Uganda has banned housemaids from seeking work in Saudi Arabia after accusations of poor working conditions and ill-treatment of workers emerged.
The two countries signed a recruitment agreement last year to send Ugandan university graduates to Saudi Arabia, in an arrangement to curb unemployment. The deal stipulated that domestic workers would receive a monthly minimum wage of $200, health insurance, an eight-hour working day, a return air ticket, decent accommodation and identity cards.
The arrangement also offered the opportunity for private drivers, shop keepers and security guards to seek employment in the oil-rich kingdom.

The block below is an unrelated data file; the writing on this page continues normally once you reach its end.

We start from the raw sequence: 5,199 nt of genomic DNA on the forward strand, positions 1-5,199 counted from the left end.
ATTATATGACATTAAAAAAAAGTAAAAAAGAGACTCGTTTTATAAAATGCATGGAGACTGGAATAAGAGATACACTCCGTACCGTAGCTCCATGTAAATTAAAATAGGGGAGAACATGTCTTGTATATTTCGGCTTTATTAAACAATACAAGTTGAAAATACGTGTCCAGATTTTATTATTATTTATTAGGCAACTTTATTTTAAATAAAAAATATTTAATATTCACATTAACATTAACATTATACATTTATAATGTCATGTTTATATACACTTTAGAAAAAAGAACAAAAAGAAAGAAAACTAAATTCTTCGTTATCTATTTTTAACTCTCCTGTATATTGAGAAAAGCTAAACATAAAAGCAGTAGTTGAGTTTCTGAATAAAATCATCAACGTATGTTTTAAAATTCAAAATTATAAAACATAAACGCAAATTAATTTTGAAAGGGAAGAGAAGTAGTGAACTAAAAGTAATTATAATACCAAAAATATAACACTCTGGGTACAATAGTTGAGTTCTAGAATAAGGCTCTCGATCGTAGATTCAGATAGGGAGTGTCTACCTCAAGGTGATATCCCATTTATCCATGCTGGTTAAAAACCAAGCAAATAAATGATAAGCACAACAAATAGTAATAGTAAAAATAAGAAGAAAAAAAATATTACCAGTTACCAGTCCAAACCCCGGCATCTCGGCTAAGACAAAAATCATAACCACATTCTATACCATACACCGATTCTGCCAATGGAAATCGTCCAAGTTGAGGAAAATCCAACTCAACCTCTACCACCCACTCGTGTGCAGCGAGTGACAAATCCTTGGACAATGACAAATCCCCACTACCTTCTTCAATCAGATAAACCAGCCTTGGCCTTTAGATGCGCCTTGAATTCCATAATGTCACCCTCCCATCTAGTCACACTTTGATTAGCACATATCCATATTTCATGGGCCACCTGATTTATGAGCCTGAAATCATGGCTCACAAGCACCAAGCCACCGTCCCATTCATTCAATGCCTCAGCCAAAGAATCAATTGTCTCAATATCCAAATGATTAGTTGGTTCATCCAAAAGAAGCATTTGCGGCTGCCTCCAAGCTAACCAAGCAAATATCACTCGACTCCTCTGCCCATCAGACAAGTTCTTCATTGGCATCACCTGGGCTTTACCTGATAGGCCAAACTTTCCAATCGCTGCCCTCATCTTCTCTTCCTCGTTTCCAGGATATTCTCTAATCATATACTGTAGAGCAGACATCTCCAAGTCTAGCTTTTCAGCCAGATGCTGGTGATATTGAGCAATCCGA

According to Reuters, Uganda’s Ministry of Gender, Labor and Social Welfare received reports of workers being inhumanely treated by their employers in Saudi Arabia, thereby imposing the ban, which will remain in-place until the working conditions in Saudi Arabia are “deemed fitting”.
Saudi Arabia has been heavily criticised by human rights group such as the Human Rights Watch for its treatment of foreign domestic workers.
In Saudi Arabia, domestic workers generally have fair terms of employment, but the working conditions have been reported as deplorable, with reports that employers take advantage and abuse the vulnerable class of employees, particularly from Africa and Asia.
Source: Thomson Reuters Foundation